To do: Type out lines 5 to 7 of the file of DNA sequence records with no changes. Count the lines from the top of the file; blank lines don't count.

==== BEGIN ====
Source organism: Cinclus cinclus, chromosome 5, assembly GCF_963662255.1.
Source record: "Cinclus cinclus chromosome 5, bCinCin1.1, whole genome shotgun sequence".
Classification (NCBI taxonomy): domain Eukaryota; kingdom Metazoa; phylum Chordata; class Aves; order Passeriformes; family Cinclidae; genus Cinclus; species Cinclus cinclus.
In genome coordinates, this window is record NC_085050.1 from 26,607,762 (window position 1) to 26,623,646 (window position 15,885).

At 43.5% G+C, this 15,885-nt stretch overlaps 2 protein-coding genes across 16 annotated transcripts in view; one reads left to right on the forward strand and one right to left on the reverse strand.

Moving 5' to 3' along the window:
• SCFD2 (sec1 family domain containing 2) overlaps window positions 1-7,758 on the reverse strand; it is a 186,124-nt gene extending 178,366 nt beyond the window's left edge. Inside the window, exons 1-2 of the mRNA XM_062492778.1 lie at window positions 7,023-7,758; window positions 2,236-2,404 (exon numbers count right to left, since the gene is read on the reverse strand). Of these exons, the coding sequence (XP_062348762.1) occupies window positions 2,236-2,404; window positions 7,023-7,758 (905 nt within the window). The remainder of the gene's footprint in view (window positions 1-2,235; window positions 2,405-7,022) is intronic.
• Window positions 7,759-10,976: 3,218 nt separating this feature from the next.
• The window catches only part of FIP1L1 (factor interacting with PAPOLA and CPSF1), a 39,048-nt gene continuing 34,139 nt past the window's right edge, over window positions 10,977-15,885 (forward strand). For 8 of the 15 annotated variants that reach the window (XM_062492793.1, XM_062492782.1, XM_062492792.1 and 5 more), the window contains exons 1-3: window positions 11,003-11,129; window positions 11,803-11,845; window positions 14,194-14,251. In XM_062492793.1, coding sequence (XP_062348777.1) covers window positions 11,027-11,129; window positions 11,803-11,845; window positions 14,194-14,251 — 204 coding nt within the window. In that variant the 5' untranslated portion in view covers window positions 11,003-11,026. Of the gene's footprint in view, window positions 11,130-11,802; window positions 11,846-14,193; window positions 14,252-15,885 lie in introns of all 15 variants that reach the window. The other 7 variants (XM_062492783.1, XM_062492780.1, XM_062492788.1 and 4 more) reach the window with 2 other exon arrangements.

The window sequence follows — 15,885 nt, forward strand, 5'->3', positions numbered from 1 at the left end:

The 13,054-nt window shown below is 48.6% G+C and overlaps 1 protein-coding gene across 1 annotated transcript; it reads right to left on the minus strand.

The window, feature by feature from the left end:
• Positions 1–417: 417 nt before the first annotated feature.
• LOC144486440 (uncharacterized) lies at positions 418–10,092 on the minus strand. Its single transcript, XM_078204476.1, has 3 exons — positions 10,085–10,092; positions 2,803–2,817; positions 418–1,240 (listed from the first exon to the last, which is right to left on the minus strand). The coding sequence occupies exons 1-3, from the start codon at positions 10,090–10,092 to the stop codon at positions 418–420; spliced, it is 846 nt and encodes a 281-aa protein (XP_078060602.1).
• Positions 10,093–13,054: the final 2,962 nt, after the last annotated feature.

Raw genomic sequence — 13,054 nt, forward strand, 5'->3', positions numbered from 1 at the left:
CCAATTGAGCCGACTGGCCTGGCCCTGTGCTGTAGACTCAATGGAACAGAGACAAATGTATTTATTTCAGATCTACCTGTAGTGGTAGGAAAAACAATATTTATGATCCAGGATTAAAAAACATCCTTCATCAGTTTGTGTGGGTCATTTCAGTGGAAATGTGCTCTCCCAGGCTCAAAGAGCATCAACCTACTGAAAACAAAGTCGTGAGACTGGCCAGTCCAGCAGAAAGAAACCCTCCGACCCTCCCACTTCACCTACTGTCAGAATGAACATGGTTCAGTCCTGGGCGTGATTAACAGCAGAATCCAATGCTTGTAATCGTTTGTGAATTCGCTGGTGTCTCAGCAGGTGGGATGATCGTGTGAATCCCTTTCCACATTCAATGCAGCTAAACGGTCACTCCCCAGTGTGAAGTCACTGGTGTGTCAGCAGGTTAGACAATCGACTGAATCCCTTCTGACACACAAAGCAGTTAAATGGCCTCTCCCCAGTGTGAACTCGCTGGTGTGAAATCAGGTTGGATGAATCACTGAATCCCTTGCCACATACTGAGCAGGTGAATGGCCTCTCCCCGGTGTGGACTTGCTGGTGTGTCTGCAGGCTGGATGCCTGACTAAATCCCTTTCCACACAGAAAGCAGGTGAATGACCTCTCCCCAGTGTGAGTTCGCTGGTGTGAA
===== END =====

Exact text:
At 43.5% G+C, this 15,885-nt stretch overlaps 2 protein-coding genes across 16 annotated transcripts in view; one reads left to right on the forward strand and one right to left on the reverse strand.

Moving 5' to 3' along the window:
• SCFD2 (sec1 family domain containing 2) overlaps window positions 1-7,758 on the reverse strand; it is a 186,124-nt gene extending 178,366 nt beyond the window's left edge. Inside the window, exons 1-2 of the mRNA XM_062492778.1 lie at window positions 7,023-7,758; window positions 2,236-2,404 (exon numbers count right to left, since the gene is read on the reverse strand). Of these exons, the coding sequence (XP_062348762.1) occupies window positions 2,236-2,404; window positions 7,023-7,758 (905 nt within the window). The remainder of the gene's footprint in view (window positions 1-2,235; window positions 2,405-7,022) is intronic.